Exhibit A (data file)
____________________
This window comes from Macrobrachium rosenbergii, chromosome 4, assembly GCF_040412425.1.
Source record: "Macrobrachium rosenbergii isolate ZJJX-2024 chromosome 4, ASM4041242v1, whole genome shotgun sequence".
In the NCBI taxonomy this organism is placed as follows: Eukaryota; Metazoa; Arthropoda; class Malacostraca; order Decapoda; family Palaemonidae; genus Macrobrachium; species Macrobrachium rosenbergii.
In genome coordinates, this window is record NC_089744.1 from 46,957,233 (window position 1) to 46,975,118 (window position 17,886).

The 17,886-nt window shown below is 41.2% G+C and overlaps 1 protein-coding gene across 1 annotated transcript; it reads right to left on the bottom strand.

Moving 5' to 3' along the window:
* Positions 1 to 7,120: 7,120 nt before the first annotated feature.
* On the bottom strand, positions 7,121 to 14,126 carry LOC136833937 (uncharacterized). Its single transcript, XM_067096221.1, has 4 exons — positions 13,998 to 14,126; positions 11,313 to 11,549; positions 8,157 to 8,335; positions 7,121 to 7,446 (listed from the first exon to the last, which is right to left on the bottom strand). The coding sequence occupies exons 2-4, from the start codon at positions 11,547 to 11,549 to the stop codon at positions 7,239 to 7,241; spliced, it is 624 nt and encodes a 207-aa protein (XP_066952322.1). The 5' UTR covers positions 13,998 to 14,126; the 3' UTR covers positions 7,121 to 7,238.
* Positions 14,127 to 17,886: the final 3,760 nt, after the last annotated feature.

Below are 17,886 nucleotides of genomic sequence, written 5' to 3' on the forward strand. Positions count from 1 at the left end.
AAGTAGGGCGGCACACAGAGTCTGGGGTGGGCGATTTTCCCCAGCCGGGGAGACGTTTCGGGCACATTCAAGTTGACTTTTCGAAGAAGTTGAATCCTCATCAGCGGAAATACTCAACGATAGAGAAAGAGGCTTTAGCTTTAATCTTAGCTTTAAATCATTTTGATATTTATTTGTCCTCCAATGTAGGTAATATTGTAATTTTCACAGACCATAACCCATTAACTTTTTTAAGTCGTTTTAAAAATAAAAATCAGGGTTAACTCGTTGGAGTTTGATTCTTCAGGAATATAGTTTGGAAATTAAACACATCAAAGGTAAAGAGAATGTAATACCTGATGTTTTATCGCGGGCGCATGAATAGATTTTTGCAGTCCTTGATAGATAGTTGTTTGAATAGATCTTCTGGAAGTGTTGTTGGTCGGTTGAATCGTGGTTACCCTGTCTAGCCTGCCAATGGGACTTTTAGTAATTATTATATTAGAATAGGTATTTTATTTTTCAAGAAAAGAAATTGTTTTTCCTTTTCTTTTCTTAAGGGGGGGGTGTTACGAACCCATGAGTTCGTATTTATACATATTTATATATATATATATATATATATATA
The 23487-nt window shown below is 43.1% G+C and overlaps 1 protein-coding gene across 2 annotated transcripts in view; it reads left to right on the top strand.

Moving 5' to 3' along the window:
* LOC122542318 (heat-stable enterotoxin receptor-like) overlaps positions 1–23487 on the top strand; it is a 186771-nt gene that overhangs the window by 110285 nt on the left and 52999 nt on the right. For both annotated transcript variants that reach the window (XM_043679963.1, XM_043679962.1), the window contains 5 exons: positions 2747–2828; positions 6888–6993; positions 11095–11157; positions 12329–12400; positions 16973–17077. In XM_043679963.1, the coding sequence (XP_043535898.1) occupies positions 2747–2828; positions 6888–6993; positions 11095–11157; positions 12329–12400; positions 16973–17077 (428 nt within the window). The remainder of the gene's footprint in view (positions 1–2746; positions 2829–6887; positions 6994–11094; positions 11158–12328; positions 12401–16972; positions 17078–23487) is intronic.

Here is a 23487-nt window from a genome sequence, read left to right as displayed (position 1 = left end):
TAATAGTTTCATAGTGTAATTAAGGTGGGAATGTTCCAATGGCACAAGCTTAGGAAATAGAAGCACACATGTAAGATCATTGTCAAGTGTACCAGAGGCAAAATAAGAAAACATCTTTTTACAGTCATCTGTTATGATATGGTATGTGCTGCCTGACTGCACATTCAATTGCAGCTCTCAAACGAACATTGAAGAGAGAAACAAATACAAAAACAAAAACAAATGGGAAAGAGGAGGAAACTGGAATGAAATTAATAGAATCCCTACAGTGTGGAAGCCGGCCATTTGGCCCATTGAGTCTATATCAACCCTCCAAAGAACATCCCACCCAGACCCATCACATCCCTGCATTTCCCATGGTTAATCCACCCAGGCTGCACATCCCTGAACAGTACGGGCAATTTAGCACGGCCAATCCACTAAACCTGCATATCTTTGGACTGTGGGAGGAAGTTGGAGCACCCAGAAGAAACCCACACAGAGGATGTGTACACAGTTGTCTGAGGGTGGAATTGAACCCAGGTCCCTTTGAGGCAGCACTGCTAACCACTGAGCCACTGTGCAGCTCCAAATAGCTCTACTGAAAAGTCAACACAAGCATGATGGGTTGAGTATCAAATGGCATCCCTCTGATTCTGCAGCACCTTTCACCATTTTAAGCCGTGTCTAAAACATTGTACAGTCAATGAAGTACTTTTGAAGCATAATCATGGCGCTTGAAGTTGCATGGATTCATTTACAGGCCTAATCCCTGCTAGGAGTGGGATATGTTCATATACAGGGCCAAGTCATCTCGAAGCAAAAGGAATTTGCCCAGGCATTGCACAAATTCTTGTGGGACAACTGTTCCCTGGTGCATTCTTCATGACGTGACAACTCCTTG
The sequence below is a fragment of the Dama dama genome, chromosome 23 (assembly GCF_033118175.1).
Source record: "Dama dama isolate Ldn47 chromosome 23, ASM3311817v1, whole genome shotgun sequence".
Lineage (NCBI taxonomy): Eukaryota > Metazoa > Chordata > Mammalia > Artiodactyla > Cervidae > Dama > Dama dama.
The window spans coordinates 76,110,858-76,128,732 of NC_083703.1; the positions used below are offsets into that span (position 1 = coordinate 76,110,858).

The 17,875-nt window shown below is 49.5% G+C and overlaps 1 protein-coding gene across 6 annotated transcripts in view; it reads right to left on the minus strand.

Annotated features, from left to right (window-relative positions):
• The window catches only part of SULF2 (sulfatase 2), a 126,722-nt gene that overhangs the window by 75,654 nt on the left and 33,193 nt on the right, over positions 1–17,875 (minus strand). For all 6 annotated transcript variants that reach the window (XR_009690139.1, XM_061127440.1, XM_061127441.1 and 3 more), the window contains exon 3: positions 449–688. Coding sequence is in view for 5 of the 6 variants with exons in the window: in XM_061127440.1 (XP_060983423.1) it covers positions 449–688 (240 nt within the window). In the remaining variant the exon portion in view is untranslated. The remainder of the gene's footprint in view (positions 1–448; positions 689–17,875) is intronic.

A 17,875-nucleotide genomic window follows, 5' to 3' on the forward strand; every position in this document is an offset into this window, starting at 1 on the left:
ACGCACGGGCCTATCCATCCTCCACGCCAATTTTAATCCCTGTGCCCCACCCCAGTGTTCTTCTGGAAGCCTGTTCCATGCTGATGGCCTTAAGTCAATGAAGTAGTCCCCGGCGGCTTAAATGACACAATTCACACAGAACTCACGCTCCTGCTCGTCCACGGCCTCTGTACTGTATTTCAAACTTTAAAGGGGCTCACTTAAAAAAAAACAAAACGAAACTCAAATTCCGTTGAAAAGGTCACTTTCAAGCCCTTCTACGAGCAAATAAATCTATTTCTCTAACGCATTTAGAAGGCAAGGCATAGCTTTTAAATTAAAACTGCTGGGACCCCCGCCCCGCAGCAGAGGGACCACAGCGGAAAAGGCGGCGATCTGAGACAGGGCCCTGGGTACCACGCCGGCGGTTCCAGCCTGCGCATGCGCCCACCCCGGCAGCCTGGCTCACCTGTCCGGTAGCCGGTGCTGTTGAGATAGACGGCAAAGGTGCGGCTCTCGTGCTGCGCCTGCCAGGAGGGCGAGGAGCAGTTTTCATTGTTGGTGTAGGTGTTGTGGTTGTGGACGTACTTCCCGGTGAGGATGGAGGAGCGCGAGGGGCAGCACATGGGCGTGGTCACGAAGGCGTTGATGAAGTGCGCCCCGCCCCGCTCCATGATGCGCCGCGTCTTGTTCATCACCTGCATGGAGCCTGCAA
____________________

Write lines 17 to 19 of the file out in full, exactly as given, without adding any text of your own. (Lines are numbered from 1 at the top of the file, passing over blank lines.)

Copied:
The sequence below is a fragment of the Dama dama genome, chromosome 23 (assembly GCF_033118175.1).
Source record: "Dama dama isolate Ldn47 chromosome 23, ASM3311817v1, whole genome shotgun sequence".
Lineage (NCBI taxonomy): Eukaryota > Metazoa > Chordata > Mammalia > Artiodactyla > Cervidae > Dama > Dama dama.